USDA asked to crack down on use of 'organic' for non-certified cosmetics

By Katie Bird

- Last updated on GMT

The USDA has been called upon to get tough on the misuse of the term ‘organic’ in personal care and cosmetics products.

The National Organic Standards Board (NOSB), a government appointed panel that attempts to find a consensus within the organic community to inform regulatory decisions, has voted for a crackdown on the cosmetics industry’s use of ‘organic’.

Organic and natural personal care products are increasing in popularity, which has resulted in an explosion of ‘organic’ products hitting the marketplace.

According to the Organic Consumers Association, a significant proportion of the products using organic in their product title and description are not certified.

Political director to the OCA Alexis Baden-Mayer explained how the NOSB were now calling on the USDA’s National Organic Program to enforce the proper use of term organic, just like they do in the food sector.

“Having been significantly under resourced for some time, it has been hard for the National Organic Program to crack down on the misuse of the term organic in this sector,”​ she told CosmeticsDesign.

Tackle misuse of ‘organic’

However, she believes National Organic Program will start tackling misuse as it has received both more resources and a serious message from the NOSB.

A crackdown of this sort would result in a company acting illegally if it used the word organic without USDA certification.

Not only does this have significant consequences for personal care manufacturers it could also ring the death knoll for other standards bodies that are competing with the USDA to certify the sector.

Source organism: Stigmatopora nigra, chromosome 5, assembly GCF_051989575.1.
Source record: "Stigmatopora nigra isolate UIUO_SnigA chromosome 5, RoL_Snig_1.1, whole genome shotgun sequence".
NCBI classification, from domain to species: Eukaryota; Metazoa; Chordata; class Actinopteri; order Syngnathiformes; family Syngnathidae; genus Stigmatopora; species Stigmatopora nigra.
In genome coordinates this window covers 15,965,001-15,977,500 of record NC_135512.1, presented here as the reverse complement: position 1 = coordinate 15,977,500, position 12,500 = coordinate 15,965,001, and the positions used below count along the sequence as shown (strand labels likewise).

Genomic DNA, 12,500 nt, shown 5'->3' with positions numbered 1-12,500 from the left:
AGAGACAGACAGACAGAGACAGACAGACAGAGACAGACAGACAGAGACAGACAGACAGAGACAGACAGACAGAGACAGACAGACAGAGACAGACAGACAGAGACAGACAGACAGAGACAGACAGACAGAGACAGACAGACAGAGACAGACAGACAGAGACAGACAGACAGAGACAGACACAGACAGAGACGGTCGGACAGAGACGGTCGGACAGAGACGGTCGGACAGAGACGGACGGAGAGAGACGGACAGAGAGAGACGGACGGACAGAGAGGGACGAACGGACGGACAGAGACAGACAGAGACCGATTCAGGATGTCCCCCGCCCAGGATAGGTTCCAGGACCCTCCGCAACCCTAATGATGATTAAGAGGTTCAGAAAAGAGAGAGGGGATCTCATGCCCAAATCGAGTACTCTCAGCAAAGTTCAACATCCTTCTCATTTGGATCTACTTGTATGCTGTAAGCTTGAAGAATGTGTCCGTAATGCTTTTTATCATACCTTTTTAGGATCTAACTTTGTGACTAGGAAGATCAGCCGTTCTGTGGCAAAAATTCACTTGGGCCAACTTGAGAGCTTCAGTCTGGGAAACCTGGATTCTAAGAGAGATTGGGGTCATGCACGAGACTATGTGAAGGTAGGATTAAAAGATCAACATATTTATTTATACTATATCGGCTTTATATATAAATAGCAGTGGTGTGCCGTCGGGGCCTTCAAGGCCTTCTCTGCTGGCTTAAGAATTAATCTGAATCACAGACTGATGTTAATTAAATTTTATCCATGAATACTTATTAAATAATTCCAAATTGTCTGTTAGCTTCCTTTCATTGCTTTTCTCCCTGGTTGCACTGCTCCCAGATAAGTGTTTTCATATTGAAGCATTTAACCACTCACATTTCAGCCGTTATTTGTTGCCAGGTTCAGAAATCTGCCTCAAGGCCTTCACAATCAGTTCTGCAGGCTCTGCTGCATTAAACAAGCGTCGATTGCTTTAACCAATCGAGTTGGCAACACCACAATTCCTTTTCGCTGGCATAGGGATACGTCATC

Under NOSB proposals only the USDA organic certification would be recognized; certifying a product to one of the competing standards such as the NSF’s ‘Made With Organic’ standard or the Oasis standard, would not allow the company to use the term ‘organic’.

However, Baden-Mayer does not expect too much opposition from these bodies.

“In the US the competing standards haven’t taken off as they have in Europe. Competing standards remain marginal and consumers really only recognise the USDA’s organic seal,”​ she said.

The USDA is, of course, not obliged to take this message on board however the Organic Consumers Association remains optimistic.

NOSB is an influential organisation representing views of those working in the organic sector as well as consumers and feeling is strong, argued Baden-Meyer.

However, she said the new NOP deputy administrator Miles McEvoy who had been present at the NOSB’s meeting said the body would look into it, although it would not be a top ten priority.

In the meantime, Organic Consumers Association has announced a boycott on brands which have been ‘cheating consumers’ by misusing the term organic including Organics by Noah’s Naturals, Nature’s Gate Organics, Amazon Organics and Avalon Organics.

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